I doubt you're going to be here on a weekday, but if you are I can't second the recommendations for Breadline. It's a very crowded sandwich place with decent but unremarkable food (opinions vary wildly on this one). It's also a long way away from the Mall museums.

              1. these are great suggestions -- thanks! i've got reservations for mantmartre at dinner , sounds like exactly what i want. and it looks like we're keeping our reservations at old ebbitt's, though i was pretty sure that it was going to be a touristy joint (as "steve" mentioned) but my friends want to go. as long as the oysters are fresh and decent i can be happy. thanks again...i'll try and report back...

                1 Reply
                1. re: fatstern

                  Tourist go to Old Ebbitt because it is near the White House, Treasury Building and Monuments but it is not a "tourist joint" by any means.
                  Many of the people you see there live and work in Washington, especially in the nearby office buildings, and frequent the popular bar which has been a hangout since 1800. It was first located in Rhodes Tavern at 15th and F (only a few yards down the street)which was demolished in 1984, despite a city-wide inititive that was overturned by the courts. The current bar, mirror and decor were salvaged and installed in the new place which lacks the "charm" of the old dive which many of us old Washingtonians still mourn.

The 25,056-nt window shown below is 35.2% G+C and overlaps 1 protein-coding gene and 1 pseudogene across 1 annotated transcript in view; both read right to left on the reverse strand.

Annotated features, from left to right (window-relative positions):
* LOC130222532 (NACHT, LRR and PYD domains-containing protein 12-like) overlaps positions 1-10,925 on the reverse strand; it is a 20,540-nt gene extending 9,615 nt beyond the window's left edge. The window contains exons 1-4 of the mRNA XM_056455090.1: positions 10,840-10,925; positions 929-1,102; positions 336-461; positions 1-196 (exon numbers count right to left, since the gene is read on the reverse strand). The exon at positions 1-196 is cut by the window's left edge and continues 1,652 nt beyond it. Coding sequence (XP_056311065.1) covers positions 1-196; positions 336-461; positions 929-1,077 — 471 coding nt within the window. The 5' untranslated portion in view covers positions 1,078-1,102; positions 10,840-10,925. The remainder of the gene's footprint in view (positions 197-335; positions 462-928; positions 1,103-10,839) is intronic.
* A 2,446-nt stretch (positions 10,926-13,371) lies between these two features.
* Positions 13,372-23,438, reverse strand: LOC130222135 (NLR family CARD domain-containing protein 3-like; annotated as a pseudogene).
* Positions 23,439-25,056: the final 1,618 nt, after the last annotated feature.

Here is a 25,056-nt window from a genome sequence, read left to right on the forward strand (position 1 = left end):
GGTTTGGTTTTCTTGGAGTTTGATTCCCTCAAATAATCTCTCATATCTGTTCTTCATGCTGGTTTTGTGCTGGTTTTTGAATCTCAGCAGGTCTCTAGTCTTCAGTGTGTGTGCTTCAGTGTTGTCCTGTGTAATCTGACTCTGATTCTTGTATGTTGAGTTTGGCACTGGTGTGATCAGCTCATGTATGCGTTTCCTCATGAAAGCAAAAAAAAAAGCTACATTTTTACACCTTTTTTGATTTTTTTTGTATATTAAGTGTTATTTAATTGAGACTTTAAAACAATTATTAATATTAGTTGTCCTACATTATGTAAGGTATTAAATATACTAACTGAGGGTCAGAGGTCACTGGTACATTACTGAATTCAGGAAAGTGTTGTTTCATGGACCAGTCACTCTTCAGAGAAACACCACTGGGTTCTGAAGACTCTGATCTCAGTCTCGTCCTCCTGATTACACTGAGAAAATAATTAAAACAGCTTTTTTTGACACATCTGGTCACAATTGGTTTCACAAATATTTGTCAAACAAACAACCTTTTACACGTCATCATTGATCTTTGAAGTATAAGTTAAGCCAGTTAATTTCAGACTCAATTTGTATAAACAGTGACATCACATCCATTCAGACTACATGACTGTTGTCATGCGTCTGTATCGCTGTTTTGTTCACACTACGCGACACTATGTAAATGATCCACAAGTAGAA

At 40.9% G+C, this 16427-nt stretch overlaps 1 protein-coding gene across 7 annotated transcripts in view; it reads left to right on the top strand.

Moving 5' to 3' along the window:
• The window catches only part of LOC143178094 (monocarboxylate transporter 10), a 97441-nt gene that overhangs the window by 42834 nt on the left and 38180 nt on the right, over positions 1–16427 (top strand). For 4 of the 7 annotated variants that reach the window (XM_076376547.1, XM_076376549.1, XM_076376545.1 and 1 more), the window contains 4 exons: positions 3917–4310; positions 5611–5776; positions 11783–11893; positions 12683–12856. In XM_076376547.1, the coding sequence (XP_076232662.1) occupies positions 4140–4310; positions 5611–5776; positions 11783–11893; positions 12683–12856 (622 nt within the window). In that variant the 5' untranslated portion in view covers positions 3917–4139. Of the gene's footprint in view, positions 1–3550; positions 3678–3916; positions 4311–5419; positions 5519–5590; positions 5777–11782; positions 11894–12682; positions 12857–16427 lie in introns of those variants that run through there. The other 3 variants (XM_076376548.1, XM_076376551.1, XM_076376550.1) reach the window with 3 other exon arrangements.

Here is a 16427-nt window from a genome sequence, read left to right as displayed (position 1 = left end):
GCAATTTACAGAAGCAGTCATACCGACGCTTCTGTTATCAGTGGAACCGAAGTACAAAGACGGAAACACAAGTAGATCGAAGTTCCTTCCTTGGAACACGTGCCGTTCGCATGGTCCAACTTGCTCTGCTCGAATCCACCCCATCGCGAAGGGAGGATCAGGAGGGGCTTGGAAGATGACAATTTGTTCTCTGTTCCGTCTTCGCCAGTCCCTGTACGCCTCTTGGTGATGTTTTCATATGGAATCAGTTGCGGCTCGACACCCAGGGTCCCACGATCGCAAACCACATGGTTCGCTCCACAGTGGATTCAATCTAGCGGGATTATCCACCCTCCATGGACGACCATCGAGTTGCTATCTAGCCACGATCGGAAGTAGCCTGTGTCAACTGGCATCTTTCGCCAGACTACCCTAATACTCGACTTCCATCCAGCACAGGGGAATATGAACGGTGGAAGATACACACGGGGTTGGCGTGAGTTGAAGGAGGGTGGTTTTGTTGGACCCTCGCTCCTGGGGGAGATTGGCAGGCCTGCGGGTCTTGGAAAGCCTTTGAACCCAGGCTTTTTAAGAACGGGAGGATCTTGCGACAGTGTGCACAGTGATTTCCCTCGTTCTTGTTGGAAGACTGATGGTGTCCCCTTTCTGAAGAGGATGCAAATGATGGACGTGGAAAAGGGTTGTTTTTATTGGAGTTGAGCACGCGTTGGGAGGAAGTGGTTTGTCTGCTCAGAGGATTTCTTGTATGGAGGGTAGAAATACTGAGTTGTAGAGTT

The place serves good American food, not trendy, but dependable, and has for the decades that all of us have been going back time and time again.
                  We still miss Rhodes Tavern. Guess it's the price of progress.

                2. Excellent advice about Montmarte. We've eaten there half a dozen times and never been disappointed. Also like the informality and the service. La Chaumiere is very good. We were in La Chaumiere one night when who walks in with a party of four but the Secretary of Defense. I don't suppose I need to tell you that HE got very good service. Better table too. Sigh.

                  Also, what you're hearing about the old Ebbitt Grill is right on. It was a pretty cool place back in the 70's but has turned into very average (and noisey).